Long before there were Olamide, Young John the Wicked Producer and the YBNL crew, Don Jazzy, D’Banj and the Mo Hits crew were the culture’s most interesting hit makers. Before anyone else though, JJC reigned supreme. First with Big Brovaz, for a while, together with his 419 Squad, and then alone as a solo artiste and producer. While hunting in the London underground, JJC once served as mentor and guide to a then unknown D’Banj before deciding to move back to Nigeria after his international career stalled.
His life and career- from his origins in Kano state to his stint in London and eventual return to Lagos- would take up at least an album’s worth of space but JJC (born Abdul Rasheed Bello) restricts this narrative considerably to the opening single My Life off his freshly released Skillz album.
Going solo suits him well and with Skillz, JJC has put out one of the most rewarding and enjoyable pop albums this year yet. An industry veteran who has tasted both sides of the fame complex, JJC understands what is at stake and does not flinch on the quality of his recording while ensuring a good time is had by all.
His musical influences are rich and varied and he generously shows them off to fine effect. He peppers the disc with modern techno updates- electro, funk- on anthems like International African and club friendly fare like Handle your drink and Motiwa (with Olamide). In some instances, it appears JJC is trying to overcompensate in his bid to prove his connection with the millennial generation when he throws in the lukewarm Social network, an obvious contemplation of loving and dating in the era of Facebook, Tinder et al.
Skillz isn’t an all-out Hip hop album. It is however what qualifies as one these days when an emotional Drake outsells everyone else and Eminem and 50 Cent are embracing their inner vocalists. JJC raps in most of the songs-and he does it competently too- but he also sing songs some choruses and verses generously.
Seyi Shay is on hand to help out on the bumpy Yes/No and Praiz’s stellar vocal turn is the star of the pseudo-spiritual Forget me not, not unlike his work on MI’s Epic. Victoria Kimani for once, gives a fair account of herself even though she is eventually outclassed by JJC himself on the middling Shikena. Elsewhere a surprise guest Kate Henshaw turns in a shaky verse on the super patriotic See us now, a look-at-us-now comparative analysis in which JJC finds beauty in the Nigerian spirit despite the odds.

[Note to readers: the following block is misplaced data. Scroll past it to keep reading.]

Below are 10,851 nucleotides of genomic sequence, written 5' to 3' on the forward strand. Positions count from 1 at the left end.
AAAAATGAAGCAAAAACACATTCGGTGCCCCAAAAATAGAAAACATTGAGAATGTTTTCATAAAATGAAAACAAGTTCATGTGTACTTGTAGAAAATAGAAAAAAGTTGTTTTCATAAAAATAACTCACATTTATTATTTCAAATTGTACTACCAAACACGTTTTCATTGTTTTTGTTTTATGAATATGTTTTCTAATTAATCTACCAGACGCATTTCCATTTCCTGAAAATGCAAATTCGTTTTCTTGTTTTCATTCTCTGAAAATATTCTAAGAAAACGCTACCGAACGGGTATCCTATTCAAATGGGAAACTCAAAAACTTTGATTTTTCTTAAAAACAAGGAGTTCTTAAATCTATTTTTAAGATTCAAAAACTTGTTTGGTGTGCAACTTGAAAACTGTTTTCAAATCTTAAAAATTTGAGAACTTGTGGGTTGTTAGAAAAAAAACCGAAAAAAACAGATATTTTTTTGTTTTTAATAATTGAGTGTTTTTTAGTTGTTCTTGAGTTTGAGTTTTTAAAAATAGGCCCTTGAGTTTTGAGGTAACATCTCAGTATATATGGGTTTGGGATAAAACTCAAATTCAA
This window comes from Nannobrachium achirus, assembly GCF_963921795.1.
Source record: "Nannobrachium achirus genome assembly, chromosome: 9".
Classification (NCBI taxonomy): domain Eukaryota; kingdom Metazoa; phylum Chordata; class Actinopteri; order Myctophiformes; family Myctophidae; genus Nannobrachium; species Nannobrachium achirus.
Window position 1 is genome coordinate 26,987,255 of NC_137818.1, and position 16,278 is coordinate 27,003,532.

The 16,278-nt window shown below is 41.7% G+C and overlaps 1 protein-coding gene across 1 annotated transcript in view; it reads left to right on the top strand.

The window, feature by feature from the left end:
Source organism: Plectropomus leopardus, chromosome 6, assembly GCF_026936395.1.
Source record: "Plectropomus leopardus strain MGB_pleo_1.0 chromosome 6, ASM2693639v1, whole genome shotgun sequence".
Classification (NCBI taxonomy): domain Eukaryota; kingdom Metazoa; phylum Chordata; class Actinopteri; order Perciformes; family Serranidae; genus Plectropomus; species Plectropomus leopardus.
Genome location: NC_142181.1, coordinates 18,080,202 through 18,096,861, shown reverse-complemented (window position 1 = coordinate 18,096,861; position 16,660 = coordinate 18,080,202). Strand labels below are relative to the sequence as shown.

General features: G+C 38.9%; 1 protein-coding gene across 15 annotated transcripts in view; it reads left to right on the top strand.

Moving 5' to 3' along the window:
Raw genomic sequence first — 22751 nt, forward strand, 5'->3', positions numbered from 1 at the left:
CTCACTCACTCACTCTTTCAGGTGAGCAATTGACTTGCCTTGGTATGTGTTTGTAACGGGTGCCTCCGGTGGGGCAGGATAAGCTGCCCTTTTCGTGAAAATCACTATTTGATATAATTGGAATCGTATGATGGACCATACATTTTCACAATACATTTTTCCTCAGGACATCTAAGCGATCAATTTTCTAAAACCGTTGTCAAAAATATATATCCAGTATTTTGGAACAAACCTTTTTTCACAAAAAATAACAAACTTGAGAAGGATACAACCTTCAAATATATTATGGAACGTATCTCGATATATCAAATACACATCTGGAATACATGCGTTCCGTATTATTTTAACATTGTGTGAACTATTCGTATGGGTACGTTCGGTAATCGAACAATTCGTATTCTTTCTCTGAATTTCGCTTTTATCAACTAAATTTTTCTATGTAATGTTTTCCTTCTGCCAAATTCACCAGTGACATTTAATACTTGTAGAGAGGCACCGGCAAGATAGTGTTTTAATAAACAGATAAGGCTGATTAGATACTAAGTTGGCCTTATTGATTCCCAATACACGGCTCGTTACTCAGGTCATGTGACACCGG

There is something for the lovers too. Save the last dance is a playful pop ditty where JJC plays the accommodating lover patiently waiting for the last dance while Somebody loves you is essentially a love note to his daughter.
Splashes of experimentation are sprinkled across the disc. Previously released Eru borrows too much from contemporary Nigerian pop routines to stand out but it is going to be almost impossible to forget the mish-mash of sounds and styles that make up the cut and sew feel good splash of African skank. JJC goes all Naija for Feeling you and it is no surprise that with its multiple refrains of gba gba dun dun, this emerges one of the disc’s weakest cuts.
JJC shows his age as a child of the eighties by updating New Edition’s disco delight, Cool it off, this time with unlikely collaborators in Skales, Vector and a promising singer Justina. This eighties disco flavour also returns in Shikena.
Music doesn’t have to be terrible just because it comes packaged in pop coverings and JJC’s Skillz is here to prove that. For an industry big on youth and always on the lookout for the next flavour of the month, Skillz also offers lessons for artistes on how to evolve musically while still retaining that core feel good sound that is necessary to conquer the pop charts. Properly arranged, well written and tidily mixed and mastered, the songs on Skillz point to an artiste who knows exactly what a pop album is about and how to go about putting together a solid one.
Skillz has its weaknesses but it is a rock solid effort.
- Wilfred Okiche (@DrWill20)